Pakistan on tightrope with militant raid
It targeted a camp of the group linked to the Mumbai attacks Sunday.
NEW DELHI; and MURIDKE, PAKISTAN
By raiding a militant camp in Pakistani Kashmir Sunday, Pakistan has made its first response to United States calls for action against militants tied to the Nov. 26 attacks in Mumbai (formerly Bombay).Skip to next paragraph
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The raid targeted Jamaat-ud-Dawa, a charitable organization that the US State Department says is a front for the militant group, Lashkar-e-Taiba. The alleged mastermind of the Mumbai attacks, Zaki-ur-Rehman Lakhvi, was arrested in the raid, Reuters reported.
The operation signals a delicate moment for Pakistan. Lashkar-e-Taiba has been the country's most loyal proxy army against India, but the US sees it as a growing player in global terrorism and in Afghanistan. As with the Taliban, Pakistan is being asked to confront militants it once nurtured, and no group has been more closely entwined with Pakistan's intelligence service than Lashkar-e-Taiba.
As of Monday, the Pakistani government had made no official comment about the Sunday raid. Reports came from local residents and reporters, who say the Jamaat-ud-Dawa compound near Muzaffarabad, the capital of Pakistani Kashmir, was cordoned off by the Army. Reuters quoted a Jamaat-ud-Dawa official as saying that Mr. Lakhvi had been arrested.
Pakistan will hope that the operation lessens international pressure, which has built as evidence connecting Lashkar-e-Taiba to the Mumbai attacks has increased. "We are taking action based on the intelligence given to us," a Pakistani official told The Wall Street Journal, suggesting that there would be other operations in the coming days, and adding: "It's Pakistan's decision based on our own national interest."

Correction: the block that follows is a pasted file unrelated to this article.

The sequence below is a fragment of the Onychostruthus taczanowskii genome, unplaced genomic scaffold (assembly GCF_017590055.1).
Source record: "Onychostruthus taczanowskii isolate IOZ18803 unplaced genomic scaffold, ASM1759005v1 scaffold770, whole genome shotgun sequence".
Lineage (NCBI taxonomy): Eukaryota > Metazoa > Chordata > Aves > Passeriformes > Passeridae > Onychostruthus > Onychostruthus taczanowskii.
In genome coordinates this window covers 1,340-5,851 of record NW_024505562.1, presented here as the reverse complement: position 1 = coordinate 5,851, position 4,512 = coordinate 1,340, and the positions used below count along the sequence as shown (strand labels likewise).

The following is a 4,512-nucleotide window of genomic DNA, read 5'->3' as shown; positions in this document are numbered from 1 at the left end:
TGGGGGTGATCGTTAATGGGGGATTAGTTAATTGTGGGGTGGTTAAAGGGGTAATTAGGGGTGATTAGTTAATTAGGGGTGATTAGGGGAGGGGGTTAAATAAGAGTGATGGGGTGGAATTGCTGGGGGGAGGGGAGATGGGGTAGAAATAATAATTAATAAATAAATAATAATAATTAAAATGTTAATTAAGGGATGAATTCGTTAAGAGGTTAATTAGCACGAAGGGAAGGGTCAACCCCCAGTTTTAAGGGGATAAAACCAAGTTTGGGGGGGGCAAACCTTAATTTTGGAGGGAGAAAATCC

It is, however, clearly in America's interest, too. Lashkar-e-Taiba is a group with designs beyond the subcontinent. Cultivated by Pakistan's Inter-Services Intelligence (ISI) directorate as a proxy army to pressure India on Kashmir in the 1990s, Lashkar-e-Taiba has established training camps that act as schools for would-be terrorists.
Lashkar-e-Taiba camps hosted the so-called "Virginia jihadis" – 11 Americans convicted of plotting against the United States between 2004 and 2006. A Frenchman was convicted of planning a terrorist attack in Australia after leaving a Lashkar-e-Taiba training camp in 2003. And Rashid Rauf, the England-born Al Qaeda operative allegedly behind the plan to blow up jetliners over the Atlantic with liquid bombs in 2006, also had early connections with Lashkar-e-Taiba.